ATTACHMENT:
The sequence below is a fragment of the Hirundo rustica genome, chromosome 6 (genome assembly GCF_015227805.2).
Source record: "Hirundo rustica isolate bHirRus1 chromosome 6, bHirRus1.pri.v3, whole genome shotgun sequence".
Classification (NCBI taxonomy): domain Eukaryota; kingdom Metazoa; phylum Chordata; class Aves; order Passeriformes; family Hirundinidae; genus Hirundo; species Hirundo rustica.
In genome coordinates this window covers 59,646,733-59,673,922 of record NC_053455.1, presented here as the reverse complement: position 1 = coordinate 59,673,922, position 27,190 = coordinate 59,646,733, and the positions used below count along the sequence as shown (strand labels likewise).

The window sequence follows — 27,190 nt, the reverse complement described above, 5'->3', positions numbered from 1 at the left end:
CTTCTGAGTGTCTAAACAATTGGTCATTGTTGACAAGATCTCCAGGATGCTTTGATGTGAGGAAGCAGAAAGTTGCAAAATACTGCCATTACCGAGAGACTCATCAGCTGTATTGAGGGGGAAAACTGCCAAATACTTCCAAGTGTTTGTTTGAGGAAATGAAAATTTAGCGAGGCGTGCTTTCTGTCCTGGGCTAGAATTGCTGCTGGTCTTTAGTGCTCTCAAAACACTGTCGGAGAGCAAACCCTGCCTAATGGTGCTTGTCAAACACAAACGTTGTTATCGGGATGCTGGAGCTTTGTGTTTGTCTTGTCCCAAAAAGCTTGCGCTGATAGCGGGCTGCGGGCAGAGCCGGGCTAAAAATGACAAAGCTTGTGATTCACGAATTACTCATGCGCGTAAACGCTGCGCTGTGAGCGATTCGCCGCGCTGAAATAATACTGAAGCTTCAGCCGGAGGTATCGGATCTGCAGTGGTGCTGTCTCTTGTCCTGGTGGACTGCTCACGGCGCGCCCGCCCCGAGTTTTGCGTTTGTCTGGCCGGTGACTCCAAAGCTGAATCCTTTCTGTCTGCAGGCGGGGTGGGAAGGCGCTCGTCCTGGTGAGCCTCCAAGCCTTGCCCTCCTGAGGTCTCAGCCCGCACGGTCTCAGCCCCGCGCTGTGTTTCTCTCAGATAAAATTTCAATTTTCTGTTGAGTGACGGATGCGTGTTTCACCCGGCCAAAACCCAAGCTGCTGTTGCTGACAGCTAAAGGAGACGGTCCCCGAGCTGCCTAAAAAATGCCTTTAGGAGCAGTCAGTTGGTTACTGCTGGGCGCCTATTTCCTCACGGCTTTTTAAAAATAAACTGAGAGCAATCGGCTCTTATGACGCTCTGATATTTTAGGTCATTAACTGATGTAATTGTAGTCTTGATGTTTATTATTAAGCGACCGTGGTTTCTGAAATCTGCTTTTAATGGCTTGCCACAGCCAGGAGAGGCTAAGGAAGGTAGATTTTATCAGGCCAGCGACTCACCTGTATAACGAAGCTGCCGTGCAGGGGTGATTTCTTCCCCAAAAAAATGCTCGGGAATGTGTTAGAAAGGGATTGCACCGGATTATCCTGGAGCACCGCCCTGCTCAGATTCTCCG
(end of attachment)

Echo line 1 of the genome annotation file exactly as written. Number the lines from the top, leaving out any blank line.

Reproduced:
The sequence below is a fragment of the Hirundo rustica genome, chromosome 6 (genome assembly GCF_015227805.2).